Case and Materials

Tackling Homelessness and Addiction: Coalition-Building in Manchester, New Hampshire

  • Authors Brady Roberts, Elizabeth Patton, Monica Giannone, Brian S. Mandell, Jorrit de Jong, Guhan Subramanian

Last Updated

Collaboration, Strategic Leadership and Management

North America, Northeast Region, United States


Mayor Joyce Craig had an ambitious agenda: to fight homelessness and end the opioid epidemic ravaging Manchester, New Hampshire. Her solution? To increase social services. However, instead of reducing the afflicted population, it exacerbated the issue by drawing more of the state’s needy to Manchester. Explore how Mayor Craig built a coalition of state and local partners through a complex two-level negotiation and consider the levers municipal leaders can pull to enact change.

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Elected at the height of the opioid epidemic, Mayor Joyce Craig came to represent the City of Manchester, New Hampshire, as it grappled with the dual tragedies of substance abuse and chronic homelessness. An idealist in a state that valued personal responsibility and financial restraint, Craig had successfully expanded her city’s services to those seeking treatment for opioid use disorder and shelter. But these were hard-fought victories at every stage, and there was still work to be done. With just a few months remaining in her first two-year term, the mayor found herself on the eve of another difficult negotiation. She had recently established a diverse Task Force on Homelessness and set her sights on permanently solving Manchester’s homelessness and opioid crises. Next, Craig had to convince her counterparts at the state and local level to dedicate equitable funding to solving these intractable, moral challenges. (See Teaching Case Appendix 1 for a timeline of events in the case.)

By examining Craig’s leadership style, her policy agenda, and the stakeholders she needed to engage,  participants can (i) discuss the varying sources of power a city leader can leverage, (ii) analyze the team’s approach and methodology in pursuing additional resources in New Hampshire, and (iii) apply these concepts to the conditions under which similar policy agendas become achievable or unachievable.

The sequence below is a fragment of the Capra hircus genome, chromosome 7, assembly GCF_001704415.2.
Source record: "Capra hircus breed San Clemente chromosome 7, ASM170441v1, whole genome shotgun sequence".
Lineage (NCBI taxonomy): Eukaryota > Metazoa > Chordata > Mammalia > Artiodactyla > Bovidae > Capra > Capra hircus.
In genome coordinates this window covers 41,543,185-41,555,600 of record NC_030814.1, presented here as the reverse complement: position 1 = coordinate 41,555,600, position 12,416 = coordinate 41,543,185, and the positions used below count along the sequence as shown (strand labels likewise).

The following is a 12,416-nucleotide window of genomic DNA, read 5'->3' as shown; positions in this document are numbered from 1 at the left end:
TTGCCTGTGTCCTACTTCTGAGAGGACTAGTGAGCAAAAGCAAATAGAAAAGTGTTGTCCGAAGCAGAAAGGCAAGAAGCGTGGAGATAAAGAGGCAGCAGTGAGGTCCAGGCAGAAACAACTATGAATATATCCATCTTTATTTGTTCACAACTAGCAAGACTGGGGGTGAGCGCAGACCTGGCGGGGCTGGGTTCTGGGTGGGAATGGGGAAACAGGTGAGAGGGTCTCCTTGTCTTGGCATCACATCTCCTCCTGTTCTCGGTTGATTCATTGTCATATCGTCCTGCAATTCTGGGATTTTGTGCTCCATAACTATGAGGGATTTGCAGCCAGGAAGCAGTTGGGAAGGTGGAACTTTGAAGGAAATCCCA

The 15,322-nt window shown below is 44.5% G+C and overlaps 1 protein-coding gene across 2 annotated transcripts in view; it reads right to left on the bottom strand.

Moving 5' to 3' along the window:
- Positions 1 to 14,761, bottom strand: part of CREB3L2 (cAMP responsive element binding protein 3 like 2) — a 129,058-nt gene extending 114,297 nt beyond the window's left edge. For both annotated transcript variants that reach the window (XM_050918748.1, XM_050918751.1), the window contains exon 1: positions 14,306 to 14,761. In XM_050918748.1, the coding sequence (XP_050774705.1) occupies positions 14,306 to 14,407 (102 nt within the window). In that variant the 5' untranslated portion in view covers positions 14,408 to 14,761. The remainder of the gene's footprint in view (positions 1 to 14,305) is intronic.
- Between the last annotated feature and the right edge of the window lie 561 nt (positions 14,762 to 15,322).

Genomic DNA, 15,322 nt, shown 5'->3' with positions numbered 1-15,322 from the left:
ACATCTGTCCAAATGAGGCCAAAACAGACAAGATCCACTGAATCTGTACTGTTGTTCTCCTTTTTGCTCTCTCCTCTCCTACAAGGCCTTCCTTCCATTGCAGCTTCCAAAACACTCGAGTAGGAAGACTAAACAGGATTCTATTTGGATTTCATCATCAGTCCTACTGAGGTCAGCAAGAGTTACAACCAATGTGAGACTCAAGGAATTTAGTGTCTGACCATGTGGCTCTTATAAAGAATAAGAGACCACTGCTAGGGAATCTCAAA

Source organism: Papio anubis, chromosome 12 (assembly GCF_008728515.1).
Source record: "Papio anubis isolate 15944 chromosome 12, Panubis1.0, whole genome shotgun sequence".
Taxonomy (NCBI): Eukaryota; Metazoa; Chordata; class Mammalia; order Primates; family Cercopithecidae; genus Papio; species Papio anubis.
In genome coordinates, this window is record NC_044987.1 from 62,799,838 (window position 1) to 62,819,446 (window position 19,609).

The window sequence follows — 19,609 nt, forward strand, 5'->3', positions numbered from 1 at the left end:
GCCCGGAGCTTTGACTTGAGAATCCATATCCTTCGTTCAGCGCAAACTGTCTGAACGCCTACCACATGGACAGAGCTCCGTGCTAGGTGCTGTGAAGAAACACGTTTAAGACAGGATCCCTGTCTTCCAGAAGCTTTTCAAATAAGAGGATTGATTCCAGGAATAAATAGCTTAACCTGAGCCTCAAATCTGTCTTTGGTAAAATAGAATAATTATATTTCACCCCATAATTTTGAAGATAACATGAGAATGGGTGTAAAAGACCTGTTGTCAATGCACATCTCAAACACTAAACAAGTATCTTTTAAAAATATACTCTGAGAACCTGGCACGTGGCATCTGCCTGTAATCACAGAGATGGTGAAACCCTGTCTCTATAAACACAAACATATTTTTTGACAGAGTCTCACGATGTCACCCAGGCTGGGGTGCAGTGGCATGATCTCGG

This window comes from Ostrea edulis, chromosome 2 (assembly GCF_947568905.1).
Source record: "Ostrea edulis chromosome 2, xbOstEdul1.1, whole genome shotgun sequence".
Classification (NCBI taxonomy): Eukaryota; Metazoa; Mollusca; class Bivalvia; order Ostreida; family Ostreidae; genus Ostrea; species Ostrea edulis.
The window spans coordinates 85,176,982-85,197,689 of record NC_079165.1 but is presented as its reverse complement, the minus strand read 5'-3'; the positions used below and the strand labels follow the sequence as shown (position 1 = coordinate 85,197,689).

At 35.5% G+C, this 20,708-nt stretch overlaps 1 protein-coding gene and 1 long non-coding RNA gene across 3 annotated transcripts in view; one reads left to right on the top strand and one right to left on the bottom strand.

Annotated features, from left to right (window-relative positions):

Learning Objectives

Analyze the complexity of a two-level negotiation between state and local stakeholders with different sources of power.

Evaluate barriers and opportunities in a two-level negotiation and understand how negotiators can leverage formal and informal sources of power to build coalitions and momentum.

Recognize the principles of “teaming to innovate.”

Define conditions for diverse teams to make progress on complex problems.

Explore the concepts of “execution as learning” and “finding entry points.”


This case can be used on its own or as part of a set. As an alternative to using this case to teach two-level negotiations, instructors may wish to use is it to support a class discussion on the early stages of forming multi-party collaborations. For more information on the rest of the materials in the set, click here

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